Last week was National Pie Week. I’m not sure who decides on these sorts of things but I feel that we should honor their choice and properly celebrate said weeks. The only problem with Pie Week is that it falls in July, which those in the Mid-West know, is a hot sticky mess and my steadfast rule has always been no pie in the summer. Which is sad given the bounty of fresh fruit, but it’s not worth the tears and frustration that come from fighting a crust in sauna of a kitchen. But Thursday night, with the mercury pushing 85 degrees in the kitchen I decided to chance it.
I am crazy, I will freely admit it, but this time I had a plan. We had recently been to visit Matt’s grandparents and they have a second kitchen in their basement. I was marveling at how convenient it would be in the summer when it dawned on me that I have a basement. And while not equipped with a fridge, sink and full size stove it does have many flat surfaces on which I could set a cutting board and roll out a crust. So off I went toting my cutting board, rolling pin, bench scraper and dish of flour down to the cool depths below. I set up shop on top of the dryer and got to rolling. A quick pass in the freezer when I came back up yielded a pretty manageable crust.
For the filling I opted to make the blueberry pie I’d made last year to rave reviews. It derives from the Cooks Illustrated, as it seems so many of my dessert recipes do, and it doesn’t fail to deliver. There is a delicate balance that needs to be achieved with fruit pies. You don’t want them to be runny and dissolve into a soupy mess but you DO NOT want the jello-esque consistency that results from too much thickener. Perfection is achieved by taking a few extra steps. First you grind up instant tapioca, which is an excellent reason to clean out the coffee grinder that might not have been cleaned since that last time you made said pie… Then you peel a granny smith apple, shred it with the large holes on your box grater and wring out all the moisture with a tea towel. You will be amazed at all the liquid that comes out and you’re left with fairly dry apple shards. The natural pectin in the apple flesh when paired with the scant amount of tapioca yield a pie that does not need a serrated knife to cut but will keep it’s shape in the pan!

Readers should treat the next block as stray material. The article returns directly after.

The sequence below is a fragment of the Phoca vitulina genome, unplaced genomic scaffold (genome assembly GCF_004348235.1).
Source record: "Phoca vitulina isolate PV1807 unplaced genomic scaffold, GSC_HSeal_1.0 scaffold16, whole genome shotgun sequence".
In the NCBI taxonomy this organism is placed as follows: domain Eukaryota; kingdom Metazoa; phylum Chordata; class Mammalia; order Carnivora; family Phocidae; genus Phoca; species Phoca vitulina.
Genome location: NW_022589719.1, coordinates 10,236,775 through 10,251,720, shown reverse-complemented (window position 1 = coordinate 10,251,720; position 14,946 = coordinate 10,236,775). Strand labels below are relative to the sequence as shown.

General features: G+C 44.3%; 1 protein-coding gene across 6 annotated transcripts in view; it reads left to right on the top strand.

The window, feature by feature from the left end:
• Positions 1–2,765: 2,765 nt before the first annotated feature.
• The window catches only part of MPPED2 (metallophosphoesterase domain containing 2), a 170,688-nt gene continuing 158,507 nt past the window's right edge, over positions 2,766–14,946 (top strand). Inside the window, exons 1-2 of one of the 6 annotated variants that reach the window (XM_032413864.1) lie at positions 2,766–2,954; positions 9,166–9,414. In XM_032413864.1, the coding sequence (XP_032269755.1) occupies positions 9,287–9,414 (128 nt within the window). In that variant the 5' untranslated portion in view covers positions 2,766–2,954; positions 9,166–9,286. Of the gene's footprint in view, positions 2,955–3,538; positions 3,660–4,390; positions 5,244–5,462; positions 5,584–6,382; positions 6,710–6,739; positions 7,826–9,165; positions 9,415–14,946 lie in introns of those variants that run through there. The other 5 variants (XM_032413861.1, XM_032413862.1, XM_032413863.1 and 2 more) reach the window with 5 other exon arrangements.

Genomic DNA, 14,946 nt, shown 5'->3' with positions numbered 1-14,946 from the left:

The pie, which I was able to cut into 16 pieces, made the rounds at work, did a quick pit stop at the fabric store and then found it’s way home to Matt. I’m not convinced that pie making needs to happen in the heat of summer, but I am willing to call this attempt a success.